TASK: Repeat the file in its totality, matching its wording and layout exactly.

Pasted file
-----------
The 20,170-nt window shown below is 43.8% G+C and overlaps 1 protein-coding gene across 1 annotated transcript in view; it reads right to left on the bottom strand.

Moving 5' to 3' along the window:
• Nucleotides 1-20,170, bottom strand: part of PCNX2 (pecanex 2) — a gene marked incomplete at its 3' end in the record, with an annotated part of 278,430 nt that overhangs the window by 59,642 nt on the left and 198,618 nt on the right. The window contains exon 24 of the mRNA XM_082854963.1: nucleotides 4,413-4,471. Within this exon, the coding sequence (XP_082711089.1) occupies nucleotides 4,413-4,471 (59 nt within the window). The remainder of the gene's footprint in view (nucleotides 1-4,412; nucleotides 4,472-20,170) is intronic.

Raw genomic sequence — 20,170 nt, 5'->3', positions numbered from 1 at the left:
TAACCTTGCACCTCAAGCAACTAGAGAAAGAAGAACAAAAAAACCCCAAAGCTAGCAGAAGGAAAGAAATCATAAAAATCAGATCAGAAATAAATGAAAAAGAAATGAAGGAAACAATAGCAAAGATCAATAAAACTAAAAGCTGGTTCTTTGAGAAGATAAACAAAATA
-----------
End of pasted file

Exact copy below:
The 20,170-nt window shown below is 43.8% G+C and overlaps 1 protein-coding gene across 1 annotated transcript in view; it reads right to left on the bottom strand.

Moving 5' to 3' along the window:
• Nucleotides 1-20,170, bottom strand: part of PCNX2 (pecanex 2) — a gene marked incomplete at its 3' end in the record, with an annotated part of 278,430 nt that overhangs the window by 59,642 nt on the left and 198,618 nt on the right. The window contains exon 24 of the mRNA XM_082854963.1: nucleotides 4,413-4,471. Within this exon, the coding sequence (XP_082711089.1) occupies nucleotides 4,413-4,471 (59 nt within the window). The remainder of the gene's footprint in view (nucleotides 1-4,412; nucleotides 4,472-20,170) is intronic.

Raw genomic sequence — 20,170 nt, 5'->3', positions numbered from 1 at the left:
TAACCTTGCACCTCAAGCAACTAGAGAAAGAAGAACAAAAAAACCCCAAAGCTAGCAGAAGGAAAGAAATCATAAAAATCAGATCAGAAATAAATGAAAAAGAAATGAAGGAAACAATAGCAAAGATCAATAAAACTAAAAGCTGGTTCTTTGAGAAGATAAACAAAATA